First human results of a novel endoscopic gastric plication device in the treatment of obesity

G F Paulus, MD, T Verlaan, MD, E M Mathus-Vliegen, MD, PhD, E A Veldhuyzen, J M Conchillo, MD, PhD, P Fockens, N D Bouvy, MD, PhD. Maastricht University Medical Center, Academic Medical Center Amsterdam.


Endoscopic volume reduction of the stomach may provide a minimal-invasive alternative for surgical procedures in the treatment of obesity and provide an option for patients currently not eligible for bariatric surgery.


Safety and primary effectiveness of the Articulating Circular Endoscopic™ (ACE™) stapler for gastric volume reduction in the treatment of obesity were evaluated. This prospective observational phase 1 study was conducted in two academic hospitals in the Netherlands. Patients with a BMI of 40-45 kg/m2 or 30-39.9 kg/m2 with obesity related comorbidity, aged 18-50 were invited to participate.

Primary outcome measure to assess safety was the prevalence of (serious) adverse events. Reduction of excess body weight was assessed for effectiveness of the procedure and was a secondary outcome measure at 3, 6, 9 and 12 months.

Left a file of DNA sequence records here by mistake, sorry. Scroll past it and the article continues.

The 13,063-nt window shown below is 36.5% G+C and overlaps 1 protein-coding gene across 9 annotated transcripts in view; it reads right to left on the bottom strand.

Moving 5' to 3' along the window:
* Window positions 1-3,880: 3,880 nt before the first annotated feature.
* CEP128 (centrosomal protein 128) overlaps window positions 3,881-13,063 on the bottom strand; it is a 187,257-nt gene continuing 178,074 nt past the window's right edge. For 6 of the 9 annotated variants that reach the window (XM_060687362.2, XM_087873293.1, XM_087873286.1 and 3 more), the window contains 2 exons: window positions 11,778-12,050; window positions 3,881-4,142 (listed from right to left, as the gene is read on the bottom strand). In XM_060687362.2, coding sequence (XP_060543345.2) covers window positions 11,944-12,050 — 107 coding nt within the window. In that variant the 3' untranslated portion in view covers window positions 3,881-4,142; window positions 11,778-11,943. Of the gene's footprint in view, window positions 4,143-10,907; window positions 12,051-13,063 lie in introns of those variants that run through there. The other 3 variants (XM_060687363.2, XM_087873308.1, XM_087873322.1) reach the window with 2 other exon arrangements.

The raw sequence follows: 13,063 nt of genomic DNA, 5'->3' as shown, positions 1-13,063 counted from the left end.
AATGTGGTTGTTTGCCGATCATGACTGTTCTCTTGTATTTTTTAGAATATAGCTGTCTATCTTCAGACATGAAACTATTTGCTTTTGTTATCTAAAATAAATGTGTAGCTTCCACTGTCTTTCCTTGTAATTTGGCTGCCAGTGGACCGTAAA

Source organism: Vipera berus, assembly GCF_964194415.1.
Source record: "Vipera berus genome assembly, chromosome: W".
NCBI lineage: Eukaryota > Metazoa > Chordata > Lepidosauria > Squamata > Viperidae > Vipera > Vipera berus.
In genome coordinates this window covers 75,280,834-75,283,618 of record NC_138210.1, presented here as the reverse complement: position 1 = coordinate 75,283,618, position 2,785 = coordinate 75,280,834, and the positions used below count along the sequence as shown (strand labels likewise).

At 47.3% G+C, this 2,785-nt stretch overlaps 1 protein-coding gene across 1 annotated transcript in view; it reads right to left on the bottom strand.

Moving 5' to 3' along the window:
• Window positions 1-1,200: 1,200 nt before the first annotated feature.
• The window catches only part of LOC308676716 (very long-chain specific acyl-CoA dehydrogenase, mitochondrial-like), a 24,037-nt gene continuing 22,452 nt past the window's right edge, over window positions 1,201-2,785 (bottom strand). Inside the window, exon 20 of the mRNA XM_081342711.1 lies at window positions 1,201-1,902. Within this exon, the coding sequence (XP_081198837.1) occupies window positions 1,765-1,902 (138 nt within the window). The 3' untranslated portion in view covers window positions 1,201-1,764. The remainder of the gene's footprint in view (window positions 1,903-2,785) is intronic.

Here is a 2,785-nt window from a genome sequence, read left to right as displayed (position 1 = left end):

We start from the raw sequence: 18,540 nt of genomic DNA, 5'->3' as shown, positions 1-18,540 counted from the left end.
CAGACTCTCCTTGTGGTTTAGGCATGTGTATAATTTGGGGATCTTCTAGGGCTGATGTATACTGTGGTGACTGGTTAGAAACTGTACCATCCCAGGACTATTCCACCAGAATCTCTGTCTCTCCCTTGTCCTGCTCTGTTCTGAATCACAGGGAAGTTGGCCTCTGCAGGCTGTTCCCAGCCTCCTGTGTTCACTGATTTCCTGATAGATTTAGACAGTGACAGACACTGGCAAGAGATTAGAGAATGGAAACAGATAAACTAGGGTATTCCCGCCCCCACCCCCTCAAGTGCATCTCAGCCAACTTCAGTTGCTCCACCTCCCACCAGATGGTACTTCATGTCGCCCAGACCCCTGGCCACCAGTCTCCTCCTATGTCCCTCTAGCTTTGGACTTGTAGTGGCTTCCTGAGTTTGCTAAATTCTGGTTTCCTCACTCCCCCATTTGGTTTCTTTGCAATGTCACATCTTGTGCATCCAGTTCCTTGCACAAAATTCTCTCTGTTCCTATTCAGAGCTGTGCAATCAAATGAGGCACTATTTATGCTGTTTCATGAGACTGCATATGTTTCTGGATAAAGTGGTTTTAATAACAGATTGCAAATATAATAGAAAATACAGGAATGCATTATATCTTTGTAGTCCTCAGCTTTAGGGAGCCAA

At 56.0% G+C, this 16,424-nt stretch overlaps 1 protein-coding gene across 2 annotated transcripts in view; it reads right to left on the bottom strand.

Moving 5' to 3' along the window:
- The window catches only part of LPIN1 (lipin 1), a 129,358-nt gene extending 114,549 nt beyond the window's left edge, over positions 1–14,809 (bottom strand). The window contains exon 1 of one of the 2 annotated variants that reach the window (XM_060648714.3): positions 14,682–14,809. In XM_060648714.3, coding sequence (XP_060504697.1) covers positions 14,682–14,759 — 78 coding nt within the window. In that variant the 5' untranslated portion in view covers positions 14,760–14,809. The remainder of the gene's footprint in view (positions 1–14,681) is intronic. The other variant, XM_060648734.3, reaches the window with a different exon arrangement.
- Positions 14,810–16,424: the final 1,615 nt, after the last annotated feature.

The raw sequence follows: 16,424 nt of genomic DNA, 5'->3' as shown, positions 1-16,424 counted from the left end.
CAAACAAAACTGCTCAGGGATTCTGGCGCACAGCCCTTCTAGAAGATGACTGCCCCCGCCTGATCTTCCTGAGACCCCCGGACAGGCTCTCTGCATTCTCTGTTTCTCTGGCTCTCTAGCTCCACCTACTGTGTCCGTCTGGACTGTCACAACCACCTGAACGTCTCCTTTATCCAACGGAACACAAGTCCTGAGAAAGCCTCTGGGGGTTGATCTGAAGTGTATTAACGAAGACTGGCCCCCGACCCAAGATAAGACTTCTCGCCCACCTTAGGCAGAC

Seventeen patients (6 male, median age 37 years, IQR 32-48) with a median BMI of 40.2 kg/m2 (IQR 37.6-42.8) were included and underwent an ACE stapling procedure. Comorbidities included hypercholesterolemia (n=4), hypertension (n=4), type II Diabetes (n=2) and obstructive sleep apnea syndrome (n=2). In all patients nine or ten plications could be made and median procedure time was 123 (IQR 95-129) minutes. No serious adverse events occurred. Adverse events were gastric pain (n=7, range 1-3 days), sore throat (n=4, 2-3 days), diarrhea (n=4, 2-15 days), nausea (n=3, 2-4 days), constipation (n=4, 3-14 days), and vomiting (n=3, 1-4 days). All adverse events were mild and resolved with conservative treatment within 15 days after surgery. The median percentage excess weight loss in the first year was 34.9% (IQR 17.8-46.6)


This first human application of the ACE stapler demonstrates that the procedure is technically feasible and safe. One hundred and sixty plications were created in 17 patients without significant problems. Preliminary weight-loss results are promising, but long-term follow-up as well as randomized controlled studies should evaluate whether this procedure is an effective and durable minimally invasive endoscopic treatment for obesity.

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